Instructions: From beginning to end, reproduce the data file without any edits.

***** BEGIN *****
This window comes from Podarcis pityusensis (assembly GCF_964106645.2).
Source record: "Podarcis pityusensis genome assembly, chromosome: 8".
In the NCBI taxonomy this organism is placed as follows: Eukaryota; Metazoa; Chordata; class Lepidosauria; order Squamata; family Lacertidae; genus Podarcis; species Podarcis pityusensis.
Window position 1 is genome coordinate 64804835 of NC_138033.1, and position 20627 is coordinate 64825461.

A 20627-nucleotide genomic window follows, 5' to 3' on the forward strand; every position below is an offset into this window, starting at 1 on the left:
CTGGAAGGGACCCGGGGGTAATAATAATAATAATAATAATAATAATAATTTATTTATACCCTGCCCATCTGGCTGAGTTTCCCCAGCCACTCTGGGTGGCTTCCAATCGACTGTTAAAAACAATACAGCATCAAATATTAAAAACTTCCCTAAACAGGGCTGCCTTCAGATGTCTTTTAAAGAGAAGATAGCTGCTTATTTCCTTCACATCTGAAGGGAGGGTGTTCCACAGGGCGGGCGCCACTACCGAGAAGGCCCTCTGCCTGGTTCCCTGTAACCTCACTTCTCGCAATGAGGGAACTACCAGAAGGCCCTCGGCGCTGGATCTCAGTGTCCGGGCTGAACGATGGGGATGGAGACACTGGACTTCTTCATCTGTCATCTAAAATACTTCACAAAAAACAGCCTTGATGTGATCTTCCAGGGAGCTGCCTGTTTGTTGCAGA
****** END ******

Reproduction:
This window comes from Podarcis pityusensis (assembly GCF_964106645.2).
Source record: "Podarcis pityusensis genome assembly, chromosome: 8".
In the NCBI taxonomy this organism is placed as follows: Eukaryota; Metazoa; Chordata; class Lepidosauria; order Squamata; family Lacertidae; genus Podarcis; species Podarcis pityusensis.
Window position 1 is genome coordinate 64804835 of NC_138033.1, and position 20627 is coordinate 64825461.

A 20627-nucleotide genomic window follows, 5' to 3' on the forward strand; every position below is an offset into this window, starting at 1 on the left:
CTGGAAGGGACCCGGGGGTAATAATAATAATAATAATAATAATAATAATTTATTTATACCCTGCCCATCTGGCTGAGTTTCCCCAGCCACTCTGGGTGGCTTCCAATCGACTGTTAAAAACAATACAGCATCAAATATTAAAAACTTCCCTAAACAGGGCTGCCTTCAGATGTCTTTTAAAGAGAAGATAGCTGCTTATTTCCTTCACATCTGAAGGGAGGGTGTTCCACAGGGCGGGCGCCACTACCGAGAAGGCCCTCTGCCTGGTTCCCTGTAACCTCACTTCTCGCAATGAGGGAACTACCAGAAGGCCCTCGGCGCTGGATCTCAGTGTCCGGGCTGAACGATGGGGATGGAGACACTGGACTTCTTCATCTGTCATCTAAAATACTTCACAAAAAACAGCCTTGATGTGATCTTCCAGGGAGCTGCCTGTTTGTTGCAGA